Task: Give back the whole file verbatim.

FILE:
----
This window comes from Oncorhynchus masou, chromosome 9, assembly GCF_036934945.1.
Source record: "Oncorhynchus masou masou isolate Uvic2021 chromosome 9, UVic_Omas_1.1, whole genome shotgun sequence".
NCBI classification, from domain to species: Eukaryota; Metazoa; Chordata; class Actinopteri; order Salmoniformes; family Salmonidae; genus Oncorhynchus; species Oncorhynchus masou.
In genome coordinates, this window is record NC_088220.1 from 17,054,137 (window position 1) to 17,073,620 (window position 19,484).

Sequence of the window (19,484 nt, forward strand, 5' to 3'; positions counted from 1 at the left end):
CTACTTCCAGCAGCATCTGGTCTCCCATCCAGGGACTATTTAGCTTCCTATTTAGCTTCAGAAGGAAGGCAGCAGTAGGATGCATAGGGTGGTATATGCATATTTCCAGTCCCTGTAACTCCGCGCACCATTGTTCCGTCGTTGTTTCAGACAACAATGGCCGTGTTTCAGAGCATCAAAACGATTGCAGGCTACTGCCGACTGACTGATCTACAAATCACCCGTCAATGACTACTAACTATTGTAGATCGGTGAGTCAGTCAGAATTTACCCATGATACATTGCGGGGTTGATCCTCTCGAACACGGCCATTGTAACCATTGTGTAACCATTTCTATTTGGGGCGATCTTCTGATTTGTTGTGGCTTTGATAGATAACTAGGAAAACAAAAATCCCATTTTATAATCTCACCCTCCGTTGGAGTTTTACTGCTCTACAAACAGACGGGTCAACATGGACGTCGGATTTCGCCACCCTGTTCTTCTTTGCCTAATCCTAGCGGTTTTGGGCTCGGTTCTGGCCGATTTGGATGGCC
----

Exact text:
This window comes from Oncorhynchus masou, chromosome 9, assembly GCF_036934945.1.
Source record: "Oncorhynchus masou masou isolate Uvic2021 chromosome 9, UVic_Omas_1.1, whole genome shotgun sequence".
NCBI classification, from domain to species: Eukaryota; Metazoa; Chordata; class Actinopteri; order Salmoniformes; family Salmonidae; genus Oncorhynchus; species Oncorhynchus masou.
In genome coordinates, this window is record NC_088220.1 from 17,054,137 (window position 1) to 17,073,620 (window position 19,484).

Sequence of the window (19,484 nt, forward strand, 5' to 3'; positions counted from 1 at the left end):
CTACTTCCAGCAGCATCTGGTCTCCCATCCAGGGACTATTTAGCTTCCTATTTAGCTTCAGAAGGAAGGCAGCAGTAGGATGCATAGGGTGGTATATGCATATTTCCAGTCCCTGTAACTCCGCGCACCATTGTTCCGTCGTTGTTTCAGACAACAATGGCCGTGTTTCAGAGCATCAAAACGATTGCAGGCTACTGCCGACTGACTGATCTACAAATCACCCGTCAATGACTACTAACTATTGTAGATCGGTGAGTCAGTCAGAATTTACCCATGATACATTGCGGGGTTGATCCTCTCGAACACGGCCATTGTAACCATTGTGTAACCATTTCTATTTGGGGCGATCTTCTGATTTGTTGTGGCTTTGATAGATAACTAGGAAAACAAAAATCCCATTTTATAATCTCACCCTCCGTTGGAGTTTTACTGCTCTACAAACAGACGGGTCAACATGGACGTCGGATTTCGCCACCCTGTTCTTCTTTGCCTAATCCTAGCGGTTTTGGGCTCGGTTCTGGCCGATTTGGATGGCC